Far & Near column published in the Hindustan Times (24 October, 2016)
With election day fast approaching on November 8, many Americans are relieved that this sordid presidential campaign is ending. As comedian John Oliver suggested, things have plunged so low that you have to look up to find “rock bottom”. Quick on the uptake, corporations are already exploiting the national mood. During the final debate on October 20, the painkiller medicine Excedrin posted an advertisement in the guise of a viral tweet: “The possibility of a #DebateHeadache is high. Be prepared with Excedrin.” Travel companies tempt potential tourists with the suggestion, “Politics getting you down? Come away with us.”
In conversations with friends and colleagues, I’ve found universal disgust with the election. Everybody rolls their eyes and shakes their heads at what has transpired. Most of the blame falls correctly on the puffed up shoulders of Trump, for whom the adjective “outspoken” has been stretched to unprecedented dimensions. His rhetoric stirred dark energies in American politics, notably white nationalism, which I’ve written about often in this column. But Clinton has also cast a cloud over the campaign, unable to shake off the impression that she’s a cynical operator and the embodiment of the establishment nexus of political power, media access, and Wall Street lucre. Sexism plays a part in why so many people dislike her, but it’s not for nothing that Clinton is one of the most unpopular presidential candidates in American history. Her 53% unfavourability rating is only a little better than Trump’s 61%.
But I have a confession. I’ve been fascinated with the way this election cycle has unfolded. While there have been many horrific moments (principally from the Trump campaign), this has been one of the more engaging contests in recent memory. I’m not the only one to feel this way; the Clinton-Trump debates established new ratings records with nearly a third of the country tuning in to the first bout in September. Even if they’ve been watching through their fingers, Americans have found this campaign compulsive viewing.
The same cannot be said of the 2012 election that pitted the incumbent president Barack Obama against Mitt Romney. Despite many differences, both men were cut from similar cloth, centrists fluent in the language of establishment politics. Romney did struggle to overcome the impression that he was an “out-of-touch rich guy.” At a private dinner, he made the fatal mistake of saying that Obama’s voters comprised the 47% of the country that didn’t pay income tax. Before that remark, reporters had dwelt on the fact that one of his houses had a “car elevator”. Earlier that summer, the media spent inordinate time fretting over an episode in 1983 when the Romney family journeyed for hours with their dog fixed to the top of their car. Did that constitute mistreatment? Was the Republican candidate abusive to his pet, and did that make him unfit for the presidency?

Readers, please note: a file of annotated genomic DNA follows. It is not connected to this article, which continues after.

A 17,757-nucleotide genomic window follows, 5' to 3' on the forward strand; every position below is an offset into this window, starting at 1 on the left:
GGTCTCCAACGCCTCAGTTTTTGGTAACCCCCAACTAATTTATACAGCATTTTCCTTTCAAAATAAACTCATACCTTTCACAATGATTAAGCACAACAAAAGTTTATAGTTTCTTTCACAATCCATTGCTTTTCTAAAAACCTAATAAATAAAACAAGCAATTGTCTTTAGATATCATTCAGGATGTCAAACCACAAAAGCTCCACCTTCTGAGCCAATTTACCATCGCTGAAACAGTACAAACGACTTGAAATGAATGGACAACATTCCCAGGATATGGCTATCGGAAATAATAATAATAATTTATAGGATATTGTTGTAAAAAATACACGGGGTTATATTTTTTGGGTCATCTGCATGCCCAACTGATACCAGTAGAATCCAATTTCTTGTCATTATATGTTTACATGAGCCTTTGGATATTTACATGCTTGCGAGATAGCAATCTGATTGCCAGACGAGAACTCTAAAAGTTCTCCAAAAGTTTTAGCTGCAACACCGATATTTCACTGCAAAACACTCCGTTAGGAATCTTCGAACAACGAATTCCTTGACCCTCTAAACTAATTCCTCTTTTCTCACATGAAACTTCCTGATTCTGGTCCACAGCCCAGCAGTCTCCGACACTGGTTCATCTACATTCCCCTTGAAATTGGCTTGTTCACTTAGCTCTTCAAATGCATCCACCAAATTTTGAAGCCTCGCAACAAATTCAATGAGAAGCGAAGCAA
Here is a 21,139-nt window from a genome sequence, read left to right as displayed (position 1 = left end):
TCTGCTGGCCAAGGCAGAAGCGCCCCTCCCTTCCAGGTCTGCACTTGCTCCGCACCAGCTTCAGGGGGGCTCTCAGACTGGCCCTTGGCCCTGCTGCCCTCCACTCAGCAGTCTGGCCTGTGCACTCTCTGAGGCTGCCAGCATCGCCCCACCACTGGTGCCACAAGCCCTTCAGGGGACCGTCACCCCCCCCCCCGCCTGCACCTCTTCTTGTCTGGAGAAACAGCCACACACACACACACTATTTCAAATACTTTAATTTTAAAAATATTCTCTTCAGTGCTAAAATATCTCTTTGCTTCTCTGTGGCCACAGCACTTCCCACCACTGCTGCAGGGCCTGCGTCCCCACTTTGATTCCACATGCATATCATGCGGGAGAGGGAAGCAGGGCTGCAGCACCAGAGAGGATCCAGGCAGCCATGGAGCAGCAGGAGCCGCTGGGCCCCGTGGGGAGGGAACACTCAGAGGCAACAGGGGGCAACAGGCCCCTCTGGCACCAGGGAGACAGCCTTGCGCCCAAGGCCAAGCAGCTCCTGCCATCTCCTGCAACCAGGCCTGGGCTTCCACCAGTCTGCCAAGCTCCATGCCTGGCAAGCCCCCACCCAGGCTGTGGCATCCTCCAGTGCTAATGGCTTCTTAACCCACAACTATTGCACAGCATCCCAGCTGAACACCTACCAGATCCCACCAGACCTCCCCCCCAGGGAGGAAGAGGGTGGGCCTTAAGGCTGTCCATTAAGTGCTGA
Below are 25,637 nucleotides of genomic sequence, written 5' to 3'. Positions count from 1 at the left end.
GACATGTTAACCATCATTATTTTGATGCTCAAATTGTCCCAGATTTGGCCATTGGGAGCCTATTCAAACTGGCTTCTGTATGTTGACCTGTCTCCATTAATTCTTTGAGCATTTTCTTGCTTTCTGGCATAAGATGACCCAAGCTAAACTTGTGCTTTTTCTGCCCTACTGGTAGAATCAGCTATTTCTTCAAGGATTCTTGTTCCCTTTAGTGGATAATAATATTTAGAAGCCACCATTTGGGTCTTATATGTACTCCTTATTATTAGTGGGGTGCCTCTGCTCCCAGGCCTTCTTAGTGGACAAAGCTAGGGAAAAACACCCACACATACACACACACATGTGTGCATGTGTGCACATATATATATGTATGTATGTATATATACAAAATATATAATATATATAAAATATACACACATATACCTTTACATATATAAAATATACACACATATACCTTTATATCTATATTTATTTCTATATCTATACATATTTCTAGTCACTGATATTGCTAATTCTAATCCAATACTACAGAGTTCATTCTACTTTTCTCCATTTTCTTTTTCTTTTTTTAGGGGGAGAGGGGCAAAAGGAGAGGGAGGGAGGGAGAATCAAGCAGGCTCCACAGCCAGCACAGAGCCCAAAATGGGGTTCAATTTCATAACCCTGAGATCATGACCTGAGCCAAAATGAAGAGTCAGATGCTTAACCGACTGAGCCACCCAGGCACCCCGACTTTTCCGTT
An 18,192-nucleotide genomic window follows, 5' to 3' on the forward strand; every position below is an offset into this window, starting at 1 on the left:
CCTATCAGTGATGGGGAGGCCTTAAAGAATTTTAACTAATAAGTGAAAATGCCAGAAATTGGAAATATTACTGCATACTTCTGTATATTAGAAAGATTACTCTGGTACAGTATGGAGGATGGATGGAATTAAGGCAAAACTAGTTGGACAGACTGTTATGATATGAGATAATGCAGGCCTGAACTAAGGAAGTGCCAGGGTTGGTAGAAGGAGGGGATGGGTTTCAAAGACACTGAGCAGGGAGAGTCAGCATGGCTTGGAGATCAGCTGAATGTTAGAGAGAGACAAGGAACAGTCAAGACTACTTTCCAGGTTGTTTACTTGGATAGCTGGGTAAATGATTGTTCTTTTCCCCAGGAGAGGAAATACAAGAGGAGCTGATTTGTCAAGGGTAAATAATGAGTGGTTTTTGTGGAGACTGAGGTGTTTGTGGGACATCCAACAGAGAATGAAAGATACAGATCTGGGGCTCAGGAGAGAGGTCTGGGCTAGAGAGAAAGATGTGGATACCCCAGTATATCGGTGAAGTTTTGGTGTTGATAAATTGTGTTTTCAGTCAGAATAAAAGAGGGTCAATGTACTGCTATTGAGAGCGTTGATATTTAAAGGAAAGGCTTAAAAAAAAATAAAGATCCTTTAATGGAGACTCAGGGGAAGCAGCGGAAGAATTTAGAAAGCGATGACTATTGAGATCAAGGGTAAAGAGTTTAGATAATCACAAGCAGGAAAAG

Fast forward four years, and numerous accounts paint the current Republican candidate as a man guilty of sexually abusing women. Revelations via WikiLeaks increasingly sketch an image of Clinton as a cynical insider, with deep and possibly unethical ties to Wall Street and foreign powers. Any given day in the last few months of this election cycle has produced more controversy than the entirety of the 2012 campaign.
That’s not entirely a bad thing. It is easier for me to write this now because Trump is poised to lose heavily, punished at the polls for his sexism and racism. But in flummoxing the status quo and, like a magic realist novel, forcing the public to suspend its disbelief, Trump has widened the political frame. As many commentators have observed, American democracy is not being well served by its two main parties. The Democrats and Republicans don’t properly represent the various cleavages in society beneath the surface of the political system. Trump’s candidacy better exposed those tensions, especially at the level of race. He didn’t invent the odious white nationalism that got him this far; he simply recognised that it was there. In turn, Americans are realising that race and white identity in the 21st century are necessary subjects to grapple with. The best way to strengthen and protect multiculturalism is to confront these issues head on, not pretend they don’t exist.
Yes, Trump has said (and done) plenty of awful things during this campaign. Nevertheless, I think much of this popular fatigue with politics is not simply revulsion at his antics, but rather a reluctance to deal with dissonant voices, an unwillingness to accept that the placid, centrist, managerial “politics as usual” of the past is no longer functioning. No matter who wins, the Democrats and the Republicans will have to reckon with the populist Right-wing and youthful Left-leaning forces reshaping society. How they accommodate that changing landscape will make for much more edifying politics than this election.